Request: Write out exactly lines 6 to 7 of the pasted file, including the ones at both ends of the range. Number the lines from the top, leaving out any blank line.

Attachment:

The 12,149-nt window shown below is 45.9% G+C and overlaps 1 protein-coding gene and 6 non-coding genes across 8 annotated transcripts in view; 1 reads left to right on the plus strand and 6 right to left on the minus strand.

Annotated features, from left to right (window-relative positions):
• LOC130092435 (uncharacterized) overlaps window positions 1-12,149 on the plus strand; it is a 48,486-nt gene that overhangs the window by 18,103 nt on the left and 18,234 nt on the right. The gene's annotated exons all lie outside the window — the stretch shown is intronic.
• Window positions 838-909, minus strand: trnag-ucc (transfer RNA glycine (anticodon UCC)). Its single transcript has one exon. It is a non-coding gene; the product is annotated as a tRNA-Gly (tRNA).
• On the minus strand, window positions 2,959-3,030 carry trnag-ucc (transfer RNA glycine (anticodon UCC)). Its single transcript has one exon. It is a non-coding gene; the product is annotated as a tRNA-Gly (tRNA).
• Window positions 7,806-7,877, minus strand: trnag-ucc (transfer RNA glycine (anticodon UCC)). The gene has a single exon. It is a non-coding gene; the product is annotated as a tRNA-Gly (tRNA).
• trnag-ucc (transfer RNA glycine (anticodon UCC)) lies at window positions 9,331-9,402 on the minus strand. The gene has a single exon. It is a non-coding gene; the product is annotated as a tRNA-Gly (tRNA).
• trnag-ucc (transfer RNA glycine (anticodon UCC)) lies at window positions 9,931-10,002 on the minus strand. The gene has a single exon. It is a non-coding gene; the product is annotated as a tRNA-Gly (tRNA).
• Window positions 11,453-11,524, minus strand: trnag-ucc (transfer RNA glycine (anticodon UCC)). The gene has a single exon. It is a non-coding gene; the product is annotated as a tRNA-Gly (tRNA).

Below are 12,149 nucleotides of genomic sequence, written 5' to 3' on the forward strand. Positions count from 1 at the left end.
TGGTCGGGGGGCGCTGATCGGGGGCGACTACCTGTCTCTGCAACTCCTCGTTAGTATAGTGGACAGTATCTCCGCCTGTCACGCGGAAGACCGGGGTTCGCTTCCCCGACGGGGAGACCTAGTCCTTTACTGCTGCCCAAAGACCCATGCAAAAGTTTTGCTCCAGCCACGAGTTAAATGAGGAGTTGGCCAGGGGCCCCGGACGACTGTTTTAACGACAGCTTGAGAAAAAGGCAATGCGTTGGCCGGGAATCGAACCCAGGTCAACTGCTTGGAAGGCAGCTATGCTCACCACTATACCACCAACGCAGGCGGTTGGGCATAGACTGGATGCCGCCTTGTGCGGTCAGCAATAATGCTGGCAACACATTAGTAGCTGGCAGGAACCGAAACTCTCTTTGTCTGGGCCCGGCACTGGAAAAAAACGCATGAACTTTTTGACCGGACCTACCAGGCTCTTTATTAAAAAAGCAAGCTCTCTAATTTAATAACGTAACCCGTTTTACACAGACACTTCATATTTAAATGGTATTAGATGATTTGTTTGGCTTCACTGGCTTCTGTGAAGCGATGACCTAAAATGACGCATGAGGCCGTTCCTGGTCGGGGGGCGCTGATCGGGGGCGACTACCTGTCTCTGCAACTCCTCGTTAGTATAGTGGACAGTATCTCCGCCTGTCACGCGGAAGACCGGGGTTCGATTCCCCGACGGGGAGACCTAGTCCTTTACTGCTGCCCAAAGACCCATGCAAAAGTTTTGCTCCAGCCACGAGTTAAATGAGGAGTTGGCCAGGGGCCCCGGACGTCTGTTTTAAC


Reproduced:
• Window positions 7,806-7,877, minus strand: trnag-ucc (transfer RNA glycine (anticodon UCC)). The gene has a single exon. It is a non-coding gene; the product is annotated as a tRNA-Gly (tRNA).
• trnag-ucc (transfer RNA glycine (anticodon UCC)) lies at window positions 9,331-9,402 on the minus strand. The gene has a single exon. It is a non-coding gene; the product is annotated as a tRNA-Gly (tRNA).